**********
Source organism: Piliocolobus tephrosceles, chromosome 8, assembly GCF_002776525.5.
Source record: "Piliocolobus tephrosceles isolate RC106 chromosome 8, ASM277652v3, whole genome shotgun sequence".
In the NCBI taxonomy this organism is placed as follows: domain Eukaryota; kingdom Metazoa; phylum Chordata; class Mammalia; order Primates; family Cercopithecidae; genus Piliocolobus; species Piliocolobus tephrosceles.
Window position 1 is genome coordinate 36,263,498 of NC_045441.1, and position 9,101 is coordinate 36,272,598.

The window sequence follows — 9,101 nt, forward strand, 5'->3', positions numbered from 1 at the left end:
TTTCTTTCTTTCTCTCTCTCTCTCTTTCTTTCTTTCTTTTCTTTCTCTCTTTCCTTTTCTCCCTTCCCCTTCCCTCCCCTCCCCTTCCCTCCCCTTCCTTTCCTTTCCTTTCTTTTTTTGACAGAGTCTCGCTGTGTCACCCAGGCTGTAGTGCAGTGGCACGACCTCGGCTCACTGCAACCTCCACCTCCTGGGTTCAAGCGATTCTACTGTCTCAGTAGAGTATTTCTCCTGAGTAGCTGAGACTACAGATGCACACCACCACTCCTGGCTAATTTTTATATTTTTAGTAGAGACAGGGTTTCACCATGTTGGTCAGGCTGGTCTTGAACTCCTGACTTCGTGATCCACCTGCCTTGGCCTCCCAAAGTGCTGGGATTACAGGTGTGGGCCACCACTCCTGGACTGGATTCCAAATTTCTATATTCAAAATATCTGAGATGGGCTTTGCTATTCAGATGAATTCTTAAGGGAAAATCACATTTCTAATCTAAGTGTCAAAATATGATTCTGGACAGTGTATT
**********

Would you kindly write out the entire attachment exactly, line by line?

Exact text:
Source organism: Piliocolobus tephrosceles, chromosome 8, assembly GCF_002776525.5.
Source record: "Piliocolobus tephrosceles isolate RC106 chromosome 8, ASM277652v3, whole genome shotgun sequence".
In the NCBI taxonomy this organism is placed as follows: domain Eukaryota; kingdom Metazoa; phylum Chordata; class Mammalia; order Primates; family Cercopithecidae; genus Piliocolobus; species Piliocolobus tephrosceles.
Window position 1 is genome coordinate 36,263,498 of NC_045441.1, and position 9,101 is coordinate 36,272,598.

The window sequence follows — 9,101 nt, forward strand, 5'->3', positions numbered from 1 at the left end:
TTTCTTTCTTTCTCTCTCTCTCTCTTTCTTTCTTTCTTTTCTTTCTCTCTTTCCTTTTCTCCCTTCCCCTTCCCTCCCCTCCCCTTCCCTCCCCTTCCTTTCCTTTCCTTTCTTTTTTTGACAGAGTCTCGCTGTGTCACCCAGGCTGTAGTGCAGTGGCACGACCTCGGCTCACTGCAACCTCCACCTCCTGGGTTCAAGCGATTCTACTGTCTCAGTAGAGTATTTCTCCTGAGTAGCTGAGACTACAGATGCACACCACCACTCCTGGCTAATTTTTATATTTTTAGTAGAGACAGGGTTTCACCATGTTGGTCAGGCTGGTCTTGAACTCCTGACTTCGTGATCCACCTGCCTTGGCCTCCCAAAGTGCTGGGATTACAGGTGTGGGCCACCACTCCTGGACTGGATTCCAAATTTCTATATTCAAAATATCTGAGATGGGCTTTGCTATTCAGATGAATTCTTAAGGGAAAATCACATTTCTAATCTAAGTGTCAAAATATGATTCTGGACAGTGTATT